Day 248: Cut to the Heart

Jeremiah 35:1-19 This chapter dates to before the first deportation to Babylon in 597 BC. Little is known of the Rechabites except that they were a singular group who remained faithful to God’s covenant. They were a nomadic tribe who, like the Nazirites, lived a life of asceticism, which included a renunciation of wine. The Rechabites fled from their secluded areas to the relative safety of Jerusalem for protection from the encroaching armies of Babylon. Though hungry and thirsty from their travels, they still, out of loyalty to their strict ascetical way of life, refused the wine offered them. Prompted by divine inspiration, Jeremiah praised the Rechabites as an example of fidelity to the laws of God for all of the Chosen People.

Ch 36:1-32 Jeremiah was banished from the Temple about 605 BC, so the Lord instructed him to write down all his prophecies to date. He dictated his words to Baruch, his scribe, and had Baruch read the scroll in the Temple. When word of the prophecies reached the king, he had the scroll destroyed, which angered the Lord. Jeremiah consequently dictated a new scroll of these same prophecies to Baruch.

Judith 6:1-20 Holofernes took Nebuchadnezzar’s words regarding victories over Israel as if coming from a divine being. Therefore, the divine attribution ascribed to Nebuchadnezzar would give the war between the Judeans and Babylonians a strong religious component. (CCC 2096-2097)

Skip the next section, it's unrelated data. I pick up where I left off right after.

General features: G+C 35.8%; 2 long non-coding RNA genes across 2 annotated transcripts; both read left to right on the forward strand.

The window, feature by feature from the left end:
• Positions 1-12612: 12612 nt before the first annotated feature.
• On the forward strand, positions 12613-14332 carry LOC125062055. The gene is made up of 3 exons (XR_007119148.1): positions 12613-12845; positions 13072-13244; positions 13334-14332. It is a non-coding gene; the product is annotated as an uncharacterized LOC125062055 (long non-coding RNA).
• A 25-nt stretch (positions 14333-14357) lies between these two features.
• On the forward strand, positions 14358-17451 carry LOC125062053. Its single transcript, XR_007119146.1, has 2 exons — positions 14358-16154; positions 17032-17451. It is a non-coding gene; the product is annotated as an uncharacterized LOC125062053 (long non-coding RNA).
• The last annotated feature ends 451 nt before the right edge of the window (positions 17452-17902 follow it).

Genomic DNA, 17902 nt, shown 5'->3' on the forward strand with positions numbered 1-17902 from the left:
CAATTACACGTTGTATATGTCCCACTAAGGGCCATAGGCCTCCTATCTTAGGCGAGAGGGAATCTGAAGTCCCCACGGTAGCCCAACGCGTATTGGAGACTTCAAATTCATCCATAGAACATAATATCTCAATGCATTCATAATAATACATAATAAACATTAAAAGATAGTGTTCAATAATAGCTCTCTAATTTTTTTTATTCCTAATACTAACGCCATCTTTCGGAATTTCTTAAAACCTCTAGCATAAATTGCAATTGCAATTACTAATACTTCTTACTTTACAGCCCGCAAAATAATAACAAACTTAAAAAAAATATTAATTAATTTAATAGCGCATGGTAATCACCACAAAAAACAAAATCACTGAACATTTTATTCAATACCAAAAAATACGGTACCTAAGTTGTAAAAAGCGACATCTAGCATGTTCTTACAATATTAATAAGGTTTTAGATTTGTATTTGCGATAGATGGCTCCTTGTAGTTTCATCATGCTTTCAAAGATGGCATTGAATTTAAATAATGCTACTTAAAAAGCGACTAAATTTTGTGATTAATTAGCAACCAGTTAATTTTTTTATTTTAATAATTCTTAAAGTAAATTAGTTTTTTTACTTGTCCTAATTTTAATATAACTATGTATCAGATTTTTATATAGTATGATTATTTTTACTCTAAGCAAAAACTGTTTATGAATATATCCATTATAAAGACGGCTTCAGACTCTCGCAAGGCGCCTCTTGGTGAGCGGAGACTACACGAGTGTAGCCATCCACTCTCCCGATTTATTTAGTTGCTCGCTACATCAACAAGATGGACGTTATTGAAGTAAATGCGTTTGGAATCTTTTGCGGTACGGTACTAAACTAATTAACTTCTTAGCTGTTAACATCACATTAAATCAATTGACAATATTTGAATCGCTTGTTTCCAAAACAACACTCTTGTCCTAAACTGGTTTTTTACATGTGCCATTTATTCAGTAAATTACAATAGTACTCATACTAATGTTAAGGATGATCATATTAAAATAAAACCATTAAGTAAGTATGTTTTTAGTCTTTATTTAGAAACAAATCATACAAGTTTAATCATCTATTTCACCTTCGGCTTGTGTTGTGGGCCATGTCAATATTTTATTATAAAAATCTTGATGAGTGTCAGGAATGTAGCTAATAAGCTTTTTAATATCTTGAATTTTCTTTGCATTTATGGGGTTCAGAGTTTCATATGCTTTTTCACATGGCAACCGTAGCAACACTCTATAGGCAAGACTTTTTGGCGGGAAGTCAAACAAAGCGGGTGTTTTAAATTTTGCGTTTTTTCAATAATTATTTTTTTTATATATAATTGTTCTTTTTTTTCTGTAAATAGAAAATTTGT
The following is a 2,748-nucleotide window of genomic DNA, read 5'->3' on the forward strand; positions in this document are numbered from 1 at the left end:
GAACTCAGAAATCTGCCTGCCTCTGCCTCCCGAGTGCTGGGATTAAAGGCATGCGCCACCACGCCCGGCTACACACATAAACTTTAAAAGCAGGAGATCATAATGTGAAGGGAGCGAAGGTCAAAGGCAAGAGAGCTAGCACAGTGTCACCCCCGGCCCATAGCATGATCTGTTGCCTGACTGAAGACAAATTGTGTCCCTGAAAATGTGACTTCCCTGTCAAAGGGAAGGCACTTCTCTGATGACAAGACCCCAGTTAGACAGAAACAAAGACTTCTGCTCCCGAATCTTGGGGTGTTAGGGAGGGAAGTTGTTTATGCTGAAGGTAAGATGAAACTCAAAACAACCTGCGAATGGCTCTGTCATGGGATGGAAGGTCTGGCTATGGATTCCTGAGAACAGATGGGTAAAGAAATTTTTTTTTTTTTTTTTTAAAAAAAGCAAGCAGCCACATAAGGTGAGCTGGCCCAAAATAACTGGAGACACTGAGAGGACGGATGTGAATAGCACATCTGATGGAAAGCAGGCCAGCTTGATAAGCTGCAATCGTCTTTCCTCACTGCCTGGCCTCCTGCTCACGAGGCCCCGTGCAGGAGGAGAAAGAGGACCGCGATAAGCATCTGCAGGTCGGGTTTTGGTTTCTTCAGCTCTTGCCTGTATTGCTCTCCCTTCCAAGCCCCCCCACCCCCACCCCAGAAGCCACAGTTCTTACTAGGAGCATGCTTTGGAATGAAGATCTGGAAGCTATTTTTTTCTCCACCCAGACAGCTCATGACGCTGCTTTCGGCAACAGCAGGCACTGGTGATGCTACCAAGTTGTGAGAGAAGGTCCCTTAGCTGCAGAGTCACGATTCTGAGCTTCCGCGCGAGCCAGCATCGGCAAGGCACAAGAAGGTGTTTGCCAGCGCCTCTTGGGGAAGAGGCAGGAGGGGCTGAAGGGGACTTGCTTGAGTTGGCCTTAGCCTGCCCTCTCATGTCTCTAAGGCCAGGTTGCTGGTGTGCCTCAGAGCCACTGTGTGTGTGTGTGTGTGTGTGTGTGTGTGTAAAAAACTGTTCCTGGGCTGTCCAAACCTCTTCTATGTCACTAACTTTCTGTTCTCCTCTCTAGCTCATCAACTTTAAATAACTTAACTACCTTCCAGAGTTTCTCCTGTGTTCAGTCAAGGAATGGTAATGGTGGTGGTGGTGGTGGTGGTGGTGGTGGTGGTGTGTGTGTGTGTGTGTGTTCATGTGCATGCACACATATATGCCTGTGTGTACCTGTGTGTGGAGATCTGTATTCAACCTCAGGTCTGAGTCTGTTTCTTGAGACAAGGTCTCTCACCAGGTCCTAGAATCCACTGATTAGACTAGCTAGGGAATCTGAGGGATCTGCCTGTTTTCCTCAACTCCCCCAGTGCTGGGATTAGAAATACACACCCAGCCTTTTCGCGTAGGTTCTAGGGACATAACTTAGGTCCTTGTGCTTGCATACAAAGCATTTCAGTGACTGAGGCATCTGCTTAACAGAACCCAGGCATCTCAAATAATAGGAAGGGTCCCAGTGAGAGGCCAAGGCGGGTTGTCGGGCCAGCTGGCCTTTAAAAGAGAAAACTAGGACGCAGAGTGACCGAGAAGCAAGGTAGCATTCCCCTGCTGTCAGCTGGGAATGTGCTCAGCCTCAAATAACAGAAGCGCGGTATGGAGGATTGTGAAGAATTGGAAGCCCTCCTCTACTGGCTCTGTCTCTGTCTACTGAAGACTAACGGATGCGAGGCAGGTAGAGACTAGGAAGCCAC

Ch 7:1-32 Uzziah delayed the surrender in the hope that God would intervene. He held to this faith even in the face of dire hardships and mutiny among the people but set a deadline in an attempt to provoke God’s action. Unwittingly, by placing conditions on God’s providence, he committed the sin of tempting God by trying to impose his own will on him. (CCC 2118-2119)

(*The Didache Bible RSV-CE Ignatius Edition, 2006)

Prayer by Fr. Mike: “Father in Heaven we give you praise and thank you so much. Thank you for your Word. Thank you for pouring out your Wisdom, pouring out your care upon us. Lord God, we come before you this day in need of your mercy. Not only in need of your wisdom and your guidance, but also in need of your mercy. That just like the people of Israel cried out to you, knowing that even if there is no immediate answer, yet you hear our prayers and you care. Not that you hear and are indifferent. Not that you just see our pain and are indifferent. You hear our cries. You see our pain and you care. Lord God, help us to trust in your care. Help us to trust in your power to save us. And help us to trust in you this day and every day. In Jesus’ name we pray. Amen.”